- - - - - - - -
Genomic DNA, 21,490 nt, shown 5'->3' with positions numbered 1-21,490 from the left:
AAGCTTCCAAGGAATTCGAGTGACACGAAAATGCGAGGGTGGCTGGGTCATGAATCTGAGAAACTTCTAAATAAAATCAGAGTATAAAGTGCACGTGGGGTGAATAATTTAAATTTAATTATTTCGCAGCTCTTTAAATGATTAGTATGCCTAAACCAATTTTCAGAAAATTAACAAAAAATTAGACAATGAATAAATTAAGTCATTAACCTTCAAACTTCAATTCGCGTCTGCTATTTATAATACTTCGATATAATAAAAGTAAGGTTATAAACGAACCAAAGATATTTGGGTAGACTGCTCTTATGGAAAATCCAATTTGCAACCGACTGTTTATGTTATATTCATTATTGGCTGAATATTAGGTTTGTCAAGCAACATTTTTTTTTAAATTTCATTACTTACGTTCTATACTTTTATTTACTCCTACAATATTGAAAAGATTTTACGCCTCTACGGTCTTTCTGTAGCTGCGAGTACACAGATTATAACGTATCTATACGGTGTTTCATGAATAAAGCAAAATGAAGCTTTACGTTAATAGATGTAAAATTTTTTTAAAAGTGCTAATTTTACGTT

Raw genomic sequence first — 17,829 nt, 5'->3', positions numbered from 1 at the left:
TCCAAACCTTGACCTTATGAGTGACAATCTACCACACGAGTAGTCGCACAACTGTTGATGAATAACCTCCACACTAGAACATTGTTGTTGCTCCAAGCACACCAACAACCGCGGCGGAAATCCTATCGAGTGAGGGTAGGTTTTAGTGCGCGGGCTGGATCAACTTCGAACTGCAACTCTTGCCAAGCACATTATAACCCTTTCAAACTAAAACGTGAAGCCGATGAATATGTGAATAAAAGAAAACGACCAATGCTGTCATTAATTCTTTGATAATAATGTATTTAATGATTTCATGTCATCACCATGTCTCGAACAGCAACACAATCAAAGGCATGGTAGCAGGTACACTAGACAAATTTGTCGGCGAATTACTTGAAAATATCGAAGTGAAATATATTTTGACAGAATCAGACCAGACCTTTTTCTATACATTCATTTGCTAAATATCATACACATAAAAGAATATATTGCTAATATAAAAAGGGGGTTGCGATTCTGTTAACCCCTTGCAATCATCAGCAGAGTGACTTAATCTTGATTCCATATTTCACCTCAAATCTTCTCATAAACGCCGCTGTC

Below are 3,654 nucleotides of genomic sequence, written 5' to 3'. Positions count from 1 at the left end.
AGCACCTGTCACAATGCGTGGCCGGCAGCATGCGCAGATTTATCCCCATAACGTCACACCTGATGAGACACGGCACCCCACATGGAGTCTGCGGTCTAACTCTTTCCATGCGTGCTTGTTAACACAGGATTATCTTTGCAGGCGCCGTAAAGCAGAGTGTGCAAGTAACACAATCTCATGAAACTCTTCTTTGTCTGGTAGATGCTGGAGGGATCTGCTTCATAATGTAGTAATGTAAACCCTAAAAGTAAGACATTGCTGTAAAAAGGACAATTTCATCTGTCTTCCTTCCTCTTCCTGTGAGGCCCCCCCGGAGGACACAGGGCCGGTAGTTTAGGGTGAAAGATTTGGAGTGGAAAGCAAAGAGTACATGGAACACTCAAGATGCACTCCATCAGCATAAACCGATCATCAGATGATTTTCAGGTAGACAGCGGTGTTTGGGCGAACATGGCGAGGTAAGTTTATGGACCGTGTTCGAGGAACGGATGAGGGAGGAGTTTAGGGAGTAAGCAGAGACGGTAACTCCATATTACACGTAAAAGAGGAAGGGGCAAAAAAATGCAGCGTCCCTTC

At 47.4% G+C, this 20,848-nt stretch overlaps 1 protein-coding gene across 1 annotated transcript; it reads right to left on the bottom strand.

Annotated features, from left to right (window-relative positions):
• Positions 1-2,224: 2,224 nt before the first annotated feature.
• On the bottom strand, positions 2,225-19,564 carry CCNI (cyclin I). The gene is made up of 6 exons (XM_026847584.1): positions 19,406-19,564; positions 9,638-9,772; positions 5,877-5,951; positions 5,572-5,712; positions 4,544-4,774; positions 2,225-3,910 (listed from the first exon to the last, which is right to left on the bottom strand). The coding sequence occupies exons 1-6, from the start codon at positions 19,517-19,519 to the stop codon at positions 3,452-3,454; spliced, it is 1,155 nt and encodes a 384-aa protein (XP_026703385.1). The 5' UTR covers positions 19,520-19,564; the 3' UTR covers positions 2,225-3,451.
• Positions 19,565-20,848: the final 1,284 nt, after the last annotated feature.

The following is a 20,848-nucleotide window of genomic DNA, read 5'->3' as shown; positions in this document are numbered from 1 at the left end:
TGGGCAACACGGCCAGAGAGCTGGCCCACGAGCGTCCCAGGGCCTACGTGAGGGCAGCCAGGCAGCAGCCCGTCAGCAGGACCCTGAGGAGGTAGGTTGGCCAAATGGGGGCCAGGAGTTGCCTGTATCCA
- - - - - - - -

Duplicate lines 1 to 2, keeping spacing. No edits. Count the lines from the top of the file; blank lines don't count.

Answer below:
Genomic DNA, 21,490 nt, shown 5'->3' with positions numbered 1-21,490 from the left:
AAGCTTCCAAGGAATTCGAGTGACACGAAAATGCGAGGGTGGCTGGGTCATGAATCTGAGAAACTTCTAAATAAAATCAGAGTATAAAGTGCACGTGGGGTGAATAATTTAAATTTAATTATTTCGCAGCTCTTTAAATGATTAGTATGCCTAAACCAATTTTCAGAAAATTAACAAAAAATTAGACAATGAATAAATTAAGTCATTAACCTTCAAACTTCAATTCGCGTCTGCTATTTATAATACTTCGATATAATAAAAGTAAGGTTATAAACGAACCAAAGATATTTGGGTAGACTGCTCTTATGGAAAATCCAATTTGCAACCGACTGTTTATGTTATATTCATTATTGGCTGAATATTAGGTTTGTCAAGCAACATTTTTTTTTAAATTTCATTACTTACGTTCTATACTTTTATTTACTCCTACAATATTGAAAAGATTTTACGCCTCTACGGTCTTTCTGTAGCTGCGAGTACACAGATTATAACGTATCTATACGGTGTTTCATGAATAAAGCAAAATGAAGCTTTACGTTAATAGATGTAAAATTTTTTTAAAAGTGCTAATTTTACGTT